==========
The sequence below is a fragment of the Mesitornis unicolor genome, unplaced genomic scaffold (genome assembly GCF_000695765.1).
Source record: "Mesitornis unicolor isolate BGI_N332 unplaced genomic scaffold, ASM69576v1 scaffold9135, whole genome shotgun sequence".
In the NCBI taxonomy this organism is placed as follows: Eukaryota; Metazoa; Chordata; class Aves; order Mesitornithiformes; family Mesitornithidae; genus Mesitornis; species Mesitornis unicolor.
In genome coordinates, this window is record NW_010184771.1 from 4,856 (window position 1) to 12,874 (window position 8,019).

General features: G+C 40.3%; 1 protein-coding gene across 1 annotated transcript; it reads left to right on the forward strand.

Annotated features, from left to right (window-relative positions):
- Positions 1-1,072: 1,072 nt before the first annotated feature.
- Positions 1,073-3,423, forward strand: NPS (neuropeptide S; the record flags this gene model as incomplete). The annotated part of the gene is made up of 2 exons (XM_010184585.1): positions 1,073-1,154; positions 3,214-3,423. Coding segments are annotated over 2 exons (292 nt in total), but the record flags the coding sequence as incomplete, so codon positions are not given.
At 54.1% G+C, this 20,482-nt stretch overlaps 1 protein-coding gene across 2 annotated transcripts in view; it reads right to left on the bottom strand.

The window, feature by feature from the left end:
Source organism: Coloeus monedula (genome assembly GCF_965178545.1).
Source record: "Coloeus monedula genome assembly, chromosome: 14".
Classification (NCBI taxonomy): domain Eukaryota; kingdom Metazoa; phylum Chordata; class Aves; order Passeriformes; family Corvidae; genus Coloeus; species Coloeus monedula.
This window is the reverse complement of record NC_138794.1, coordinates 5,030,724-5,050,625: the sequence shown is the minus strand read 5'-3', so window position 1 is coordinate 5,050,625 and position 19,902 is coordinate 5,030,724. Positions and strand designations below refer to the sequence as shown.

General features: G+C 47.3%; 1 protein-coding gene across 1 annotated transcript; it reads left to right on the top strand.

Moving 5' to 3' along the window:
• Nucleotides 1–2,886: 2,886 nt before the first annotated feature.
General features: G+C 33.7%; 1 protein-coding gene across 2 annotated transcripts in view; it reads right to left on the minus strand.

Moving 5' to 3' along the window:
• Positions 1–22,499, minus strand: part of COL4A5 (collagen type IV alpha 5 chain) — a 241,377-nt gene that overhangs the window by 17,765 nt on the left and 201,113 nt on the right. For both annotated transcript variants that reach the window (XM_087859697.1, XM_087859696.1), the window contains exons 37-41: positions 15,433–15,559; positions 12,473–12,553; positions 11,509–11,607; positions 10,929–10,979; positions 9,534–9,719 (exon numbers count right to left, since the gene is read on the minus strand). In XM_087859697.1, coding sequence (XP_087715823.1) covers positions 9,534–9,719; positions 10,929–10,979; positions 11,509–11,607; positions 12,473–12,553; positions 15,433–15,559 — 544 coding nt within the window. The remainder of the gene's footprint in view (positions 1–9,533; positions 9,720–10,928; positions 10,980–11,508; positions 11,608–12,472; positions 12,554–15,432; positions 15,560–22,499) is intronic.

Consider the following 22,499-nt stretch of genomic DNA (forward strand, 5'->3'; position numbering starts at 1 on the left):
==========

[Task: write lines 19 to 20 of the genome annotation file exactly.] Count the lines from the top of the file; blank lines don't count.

Moving 5' to 3' along the window:
• Positions 1–22,499, minus strand: part of COL4A5 (collagen type IV alpha 5 chain) — a 241,377-nt gene that overhangs the window by 17,765 nt on the left and 201,113 nt on the right. For both annotated transcript variants that reach the window (XM_087859697.1, XM_087859696.1), the window contains exons 37-41: positions 15,433–15,559; positions 12,473–12,553; positions 11,509–11,607; positions 10,929–10,979; positions 9,534–9,719 (exon numbers count right to left, since the gene is read on the minus strand). In XM_087859697.1, coding sequence (XP_087715823.1) covers positions 9,534–9,719; positions 10,929–10,979; positions 11,509–11,607; positions 12,473–12,553; positions 15,433–15,559 — 544 coding nt within the window. The remainder of the gene's footprint in view (positions 1–9,533; positions 9,720–10,928; positions 10,980–11,508; positions 11,608–12,472; positions 12,554–15,432; positions 15,560–22,499) is intronic.